There are thousands of trainees in Korean entertainment agencies that are fresh, young, and talented. They work hard and they train hard in hopes of their agencies seeing their potential to debut in new projects, and it really does sadden me that SM Entertainment doesn’t have faith in their trainees to debut a new group all-together or promote their already successful boy groups internationally. It also pisses me off that SM Entertainment only gave this opportunity of expansion to male idols when really it’s a female Kpop group we need in the United States to blow up. Maybe the American music industry isn’t so accepting of girl groups due to their cutesy image & the US really only acknowledges “girl-crush” groups, but still – SM Entertainment could’ve easily debuted a badass vocal Kpop girl group that could shut the American music industry down.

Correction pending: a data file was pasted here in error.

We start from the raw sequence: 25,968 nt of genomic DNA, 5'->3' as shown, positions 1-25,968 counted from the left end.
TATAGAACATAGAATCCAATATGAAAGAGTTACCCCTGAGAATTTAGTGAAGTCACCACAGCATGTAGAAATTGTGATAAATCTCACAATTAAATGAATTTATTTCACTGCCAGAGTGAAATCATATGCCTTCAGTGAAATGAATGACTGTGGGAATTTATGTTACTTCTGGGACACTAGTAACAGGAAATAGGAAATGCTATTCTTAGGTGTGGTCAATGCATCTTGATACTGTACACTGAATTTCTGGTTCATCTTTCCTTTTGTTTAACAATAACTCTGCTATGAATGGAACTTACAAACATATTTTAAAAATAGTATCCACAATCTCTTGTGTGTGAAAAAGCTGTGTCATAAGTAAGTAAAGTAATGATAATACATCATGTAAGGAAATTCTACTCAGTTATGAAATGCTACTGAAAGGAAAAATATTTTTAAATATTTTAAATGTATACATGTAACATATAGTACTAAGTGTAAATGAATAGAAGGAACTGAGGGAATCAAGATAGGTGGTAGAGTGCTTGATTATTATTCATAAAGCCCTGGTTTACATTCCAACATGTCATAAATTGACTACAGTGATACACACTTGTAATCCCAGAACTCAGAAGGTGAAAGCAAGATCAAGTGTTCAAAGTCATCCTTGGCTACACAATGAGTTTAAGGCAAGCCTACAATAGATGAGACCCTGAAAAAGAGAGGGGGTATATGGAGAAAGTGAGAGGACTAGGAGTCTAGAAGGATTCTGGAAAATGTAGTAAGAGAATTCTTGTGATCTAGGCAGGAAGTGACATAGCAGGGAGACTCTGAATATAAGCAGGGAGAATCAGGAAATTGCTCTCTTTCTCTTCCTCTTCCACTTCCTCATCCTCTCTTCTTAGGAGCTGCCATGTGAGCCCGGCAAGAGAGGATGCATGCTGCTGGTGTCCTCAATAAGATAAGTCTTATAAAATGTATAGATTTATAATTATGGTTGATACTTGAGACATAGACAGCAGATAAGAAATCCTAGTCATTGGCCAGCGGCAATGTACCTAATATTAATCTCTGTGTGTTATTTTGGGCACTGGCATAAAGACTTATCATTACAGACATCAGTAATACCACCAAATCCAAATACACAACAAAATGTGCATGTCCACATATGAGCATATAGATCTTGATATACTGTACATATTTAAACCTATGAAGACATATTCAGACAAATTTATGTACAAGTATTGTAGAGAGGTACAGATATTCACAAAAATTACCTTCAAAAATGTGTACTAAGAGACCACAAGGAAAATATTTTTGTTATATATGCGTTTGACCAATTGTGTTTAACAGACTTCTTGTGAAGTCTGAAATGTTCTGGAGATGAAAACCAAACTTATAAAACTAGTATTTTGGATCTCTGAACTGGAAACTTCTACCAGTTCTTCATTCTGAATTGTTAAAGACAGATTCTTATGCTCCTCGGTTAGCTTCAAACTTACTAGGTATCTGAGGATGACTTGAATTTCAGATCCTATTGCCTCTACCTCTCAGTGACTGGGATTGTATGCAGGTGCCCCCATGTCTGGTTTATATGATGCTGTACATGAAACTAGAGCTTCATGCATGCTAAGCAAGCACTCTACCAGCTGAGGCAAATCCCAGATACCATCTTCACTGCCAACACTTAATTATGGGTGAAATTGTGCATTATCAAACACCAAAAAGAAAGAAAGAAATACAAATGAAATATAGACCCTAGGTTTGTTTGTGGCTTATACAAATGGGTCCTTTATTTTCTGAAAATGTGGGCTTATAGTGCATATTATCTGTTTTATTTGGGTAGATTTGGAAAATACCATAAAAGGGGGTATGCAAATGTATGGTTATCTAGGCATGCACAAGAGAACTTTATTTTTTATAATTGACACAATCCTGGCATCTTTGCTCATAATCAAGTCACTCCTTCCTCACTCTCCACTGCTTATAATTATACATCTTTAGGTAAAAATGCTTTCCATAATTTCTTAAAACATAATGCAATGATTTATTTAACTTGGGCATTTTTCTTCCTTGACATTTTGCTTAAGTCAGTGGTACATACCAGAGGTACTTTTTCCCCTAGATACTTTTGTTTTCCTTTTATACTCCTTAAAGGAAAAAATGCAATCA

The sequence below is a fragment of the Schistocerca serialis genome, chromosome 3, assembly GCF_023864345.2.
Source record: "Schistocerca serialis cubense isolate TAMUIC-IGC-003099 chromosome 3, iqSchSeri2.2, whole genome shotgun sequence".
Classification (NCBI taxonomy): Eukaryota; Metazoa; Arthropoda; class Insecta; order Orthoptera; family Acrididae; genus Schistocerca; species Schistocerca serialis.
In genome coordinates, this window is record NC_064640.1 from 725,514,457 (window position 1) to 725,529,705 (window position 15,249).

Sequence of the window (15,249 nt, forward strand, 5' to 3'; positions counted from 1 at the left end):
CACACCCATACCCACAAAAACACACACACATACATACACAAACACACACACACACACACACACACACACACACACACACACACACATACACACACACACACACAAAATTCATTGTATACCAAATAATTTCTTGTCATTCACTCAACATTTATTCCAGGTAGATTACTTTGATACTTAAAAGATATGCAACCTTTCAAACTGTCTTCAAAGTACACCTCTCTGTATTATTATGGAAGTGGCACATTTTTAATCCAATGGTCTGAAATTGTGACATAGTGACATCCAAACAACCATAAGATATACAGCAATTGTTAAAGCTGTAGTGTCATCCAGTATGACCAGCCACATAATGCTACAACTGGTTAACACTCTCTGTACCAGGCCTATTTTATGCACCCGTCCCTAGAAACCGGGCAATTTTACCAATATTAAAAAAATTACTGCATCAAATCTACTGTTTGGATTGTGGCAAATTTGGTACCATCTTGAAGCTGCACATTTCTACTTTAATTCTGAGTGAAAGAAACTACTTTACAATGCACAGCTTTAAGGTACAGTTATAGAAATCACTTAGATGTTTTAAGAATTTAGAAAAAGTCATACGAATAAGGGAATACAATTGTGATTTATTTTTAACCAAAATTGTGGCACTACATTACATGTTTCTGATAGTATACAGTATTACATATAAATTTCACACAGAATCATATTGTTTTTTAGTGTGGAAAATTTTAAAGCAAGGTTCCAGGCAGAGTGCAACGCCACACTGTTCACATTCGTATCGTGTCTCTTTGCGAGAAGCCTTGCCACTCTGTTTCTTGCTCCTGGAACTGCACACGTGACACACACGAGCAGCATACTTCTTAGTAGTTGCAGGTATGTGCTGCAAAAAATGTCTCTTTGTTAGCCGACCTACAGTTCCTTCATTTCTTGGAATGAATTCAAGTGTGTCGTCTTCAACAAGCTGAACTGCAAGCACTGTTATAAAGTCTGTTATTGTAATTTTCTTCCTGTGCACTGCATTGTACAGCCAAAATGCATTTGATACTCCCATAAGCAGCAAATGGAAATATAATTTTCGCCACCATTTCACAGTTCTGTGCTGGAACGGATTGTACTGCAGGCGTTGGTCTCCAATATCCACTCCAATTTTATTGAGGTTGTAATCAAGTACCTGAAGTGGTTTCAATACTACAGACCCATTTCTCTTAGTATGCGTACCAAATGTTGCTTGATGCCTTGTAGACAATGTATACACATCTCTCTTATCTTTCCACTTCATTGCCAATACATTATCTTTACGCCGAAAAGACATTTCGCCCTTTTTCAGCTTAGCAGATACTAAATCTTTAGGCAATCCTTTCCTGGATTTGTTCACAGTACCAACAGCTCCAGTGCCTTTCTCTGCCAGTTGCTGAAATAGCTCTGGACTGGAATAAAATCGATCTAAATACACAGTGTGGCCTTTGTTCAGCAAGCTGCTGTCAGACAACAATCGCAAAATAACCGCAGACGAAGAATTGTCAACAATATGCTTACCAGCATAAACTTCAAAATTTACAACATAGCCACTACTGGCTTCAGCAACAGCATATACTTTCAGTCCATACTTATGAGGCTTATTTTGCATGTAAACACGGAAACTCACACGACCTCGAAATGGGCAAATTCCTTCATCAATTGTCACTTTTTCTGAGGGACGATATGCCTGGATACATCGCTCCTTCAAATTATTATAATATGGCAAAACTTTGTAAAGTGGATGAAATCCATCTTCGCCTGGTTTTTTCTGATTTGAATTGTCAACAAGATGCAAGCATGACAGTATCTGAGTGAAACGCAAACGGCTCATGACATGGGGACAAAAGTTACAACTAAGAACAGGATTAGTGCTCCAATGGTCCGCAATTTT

But nope: try to recreate the success of BTS with already famous idols because it’s an easier way to success.
I probably wouldn’t have been so salty if their debut single wasn’t so… awful. First of all, it’s barely considered Kpop anymore when the entire song is pretty much an English song with four or five Korean lyrics sprinkled in there. Again, I know it’s targeting international audiences, but it still is a Kpop group; native English speakers in America didn’t fuck with Kpop because it was cool; it was because of the music!
The debut single is called “Jopping“, which is the words “jumping” and “popping” put together. Don’t get me wrong, it’s catchy and I think it slaps, but for an anticipated supergroup like SuperM, a concept in Kpop that hasn’t been done before might I add, it was just underwhelming for a lot of people.